The allosteric, or antiterminator, model proposes that transcription of the poly(A) site triggers conformational changes that destabilize the elongating RNA polymerase, resulting in termination. The torpedo model proposes that an exonuclease degrades the nascent RNA, and eventually catches up to the elongation complex, causing its termination.
Using a novel experimental system to study the function of the exonuclease Rat1 in yeast, Dr. Bentley’s team now shows that while the exonucleases Rat1 and Xrn1 do degrade the nascent RNA transcript, this degradation is not sufficient to cause polymerase termination. Rather, Rat1 helps recruit cleavage and polyadenylation factors that are necessary for termination. "As is often the case with competing hypotheses like the torpedo and allosteric models for transcription termination, neither one can explain the whole story, but aspects of both are correct, and these form the basis for a unified model," explains Dr. Bentley.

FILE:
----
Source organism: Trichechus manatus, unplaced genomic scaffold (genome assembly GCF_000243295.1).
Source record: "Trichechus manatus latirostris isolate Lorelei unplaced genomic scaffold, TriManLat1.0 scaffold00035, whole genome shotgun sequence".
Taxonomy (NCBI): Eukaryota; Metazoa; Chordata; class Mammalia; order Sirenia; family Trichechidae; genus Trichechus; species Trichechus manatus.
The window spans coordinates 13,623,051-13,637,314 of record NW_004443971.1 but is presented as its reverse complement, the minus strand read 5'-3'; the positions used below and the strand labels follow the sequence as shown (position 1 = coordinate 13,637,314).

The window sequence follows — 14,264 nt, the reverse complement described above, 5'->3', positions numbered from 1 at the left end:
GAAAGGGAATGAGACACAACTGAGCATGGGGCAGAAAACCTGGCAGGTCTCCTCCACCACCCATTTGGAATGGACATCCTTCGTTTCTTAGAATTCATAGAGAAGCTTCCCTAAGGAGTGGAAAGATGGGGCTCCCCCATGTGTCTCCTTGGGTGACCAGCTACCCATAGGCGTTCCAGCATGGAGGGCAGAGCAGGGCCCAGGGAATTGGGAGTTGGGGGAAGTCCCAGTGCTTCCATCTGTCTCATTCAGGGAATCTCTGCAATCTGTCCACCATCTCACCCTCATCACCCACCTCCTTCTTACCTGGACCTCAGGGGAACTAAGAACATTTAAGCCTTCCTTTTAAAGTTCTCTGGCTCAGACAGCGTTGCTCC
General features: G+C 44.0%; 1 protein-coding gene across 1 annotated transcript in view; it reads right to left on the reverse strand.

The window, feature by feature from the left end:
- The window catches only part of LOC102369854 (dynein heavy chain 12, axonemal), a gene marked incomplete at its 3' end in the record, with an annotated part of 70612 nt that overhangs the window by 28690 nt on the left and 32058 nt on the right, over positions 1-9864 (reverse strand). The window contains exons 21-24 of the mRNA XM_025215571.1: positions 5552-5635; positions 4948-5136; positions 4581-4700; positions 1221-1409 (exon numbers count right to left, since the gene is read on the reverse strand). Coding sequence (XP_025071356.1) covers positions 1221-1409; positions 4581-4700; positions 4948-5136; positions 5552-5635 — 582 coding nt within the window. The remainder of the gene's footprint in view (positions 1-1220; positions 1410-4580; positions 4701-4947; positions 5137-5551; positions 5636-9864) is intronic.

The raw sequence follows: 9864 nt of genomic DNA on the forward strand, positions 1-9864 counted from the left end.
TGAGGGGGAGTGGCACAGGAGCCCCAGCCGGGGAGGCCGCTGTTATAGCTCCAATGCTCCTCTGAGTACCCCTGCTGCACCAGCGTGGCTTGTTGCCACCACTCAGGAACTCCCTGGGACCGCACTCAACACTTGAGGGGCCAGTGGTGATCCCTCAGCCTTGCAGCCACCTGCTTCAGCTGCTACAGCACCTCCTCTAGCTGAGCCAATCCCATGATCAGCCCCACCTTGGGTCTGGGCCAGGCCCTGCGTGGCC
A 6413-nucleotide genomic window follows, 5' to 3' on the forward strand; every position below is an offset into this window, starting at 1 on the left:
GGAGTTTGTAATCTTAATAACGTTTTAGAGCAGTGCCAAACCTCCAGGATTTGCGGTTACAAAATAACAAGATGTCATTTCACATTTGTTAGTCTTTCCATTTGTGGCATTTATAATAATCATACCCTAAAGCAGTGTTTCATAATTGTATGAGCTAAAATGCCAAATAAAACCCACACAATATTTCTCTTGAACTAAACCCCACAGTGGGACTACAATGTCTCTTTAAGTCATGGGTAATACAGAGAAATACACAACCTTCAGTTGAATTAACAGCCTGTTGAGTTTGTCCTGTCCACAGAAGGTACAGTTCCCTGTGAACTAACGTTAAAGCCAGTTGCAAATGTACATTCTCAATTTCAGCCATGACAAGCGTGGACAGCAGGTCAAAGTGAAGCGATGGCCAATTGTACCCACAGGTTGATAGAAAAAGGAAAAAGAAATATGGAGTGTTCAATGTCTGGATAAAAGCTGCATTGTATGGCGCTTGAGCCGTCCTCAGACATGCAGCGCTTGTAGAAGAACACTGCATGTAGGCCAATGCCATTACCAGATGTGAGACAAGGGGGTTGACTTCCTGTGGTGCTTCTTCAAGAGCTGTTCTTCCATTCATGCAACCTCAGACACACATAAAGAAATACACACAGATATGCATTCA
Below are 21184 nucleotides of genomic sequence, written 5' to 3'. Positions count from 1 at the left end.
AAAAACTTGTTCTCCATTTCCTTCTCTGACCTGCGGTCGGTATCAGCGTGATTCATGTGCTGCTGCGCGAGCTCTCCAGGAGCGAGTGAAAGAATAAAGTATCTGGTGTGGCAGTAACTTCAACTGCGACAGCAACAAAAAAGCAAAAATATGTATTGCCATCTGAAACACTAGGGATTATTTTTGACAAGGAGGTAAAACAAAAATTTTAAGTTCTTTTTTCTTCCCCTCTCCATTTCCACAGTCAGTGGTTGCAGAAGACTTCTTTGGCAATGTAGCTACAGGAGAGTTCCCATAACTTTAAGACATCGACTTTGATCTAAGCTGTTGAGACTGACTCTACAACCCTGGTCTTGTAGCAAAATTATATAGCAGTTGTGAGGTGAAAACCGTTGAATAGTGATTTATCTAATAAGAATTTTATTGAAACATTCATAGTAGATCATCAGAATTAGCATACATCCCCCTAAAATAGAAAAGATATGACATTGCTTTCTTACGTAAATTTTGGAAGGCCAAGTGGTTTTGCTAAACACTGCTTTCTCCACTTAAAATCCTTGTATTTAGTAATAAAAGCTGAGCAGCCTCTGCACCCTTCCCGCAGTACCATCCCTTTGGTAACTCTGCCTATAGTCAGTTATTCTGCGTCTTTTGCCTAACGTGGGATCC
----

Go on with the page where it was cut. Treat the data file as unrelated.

Heather Cosel | EurekAlert!
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The Max Planck Institute for Physics (MPP) is opening up a new research field. A workshop from November 21 - 22, 2016 will mark the start of activities for an innovative axion experiment. Axions are still only purely hypothetical particles. Their detection could solve two fundamental problems in particle physics: What dark matter consists of and why it has not yet been possible to directly observe a CP violation for the strong interaction.
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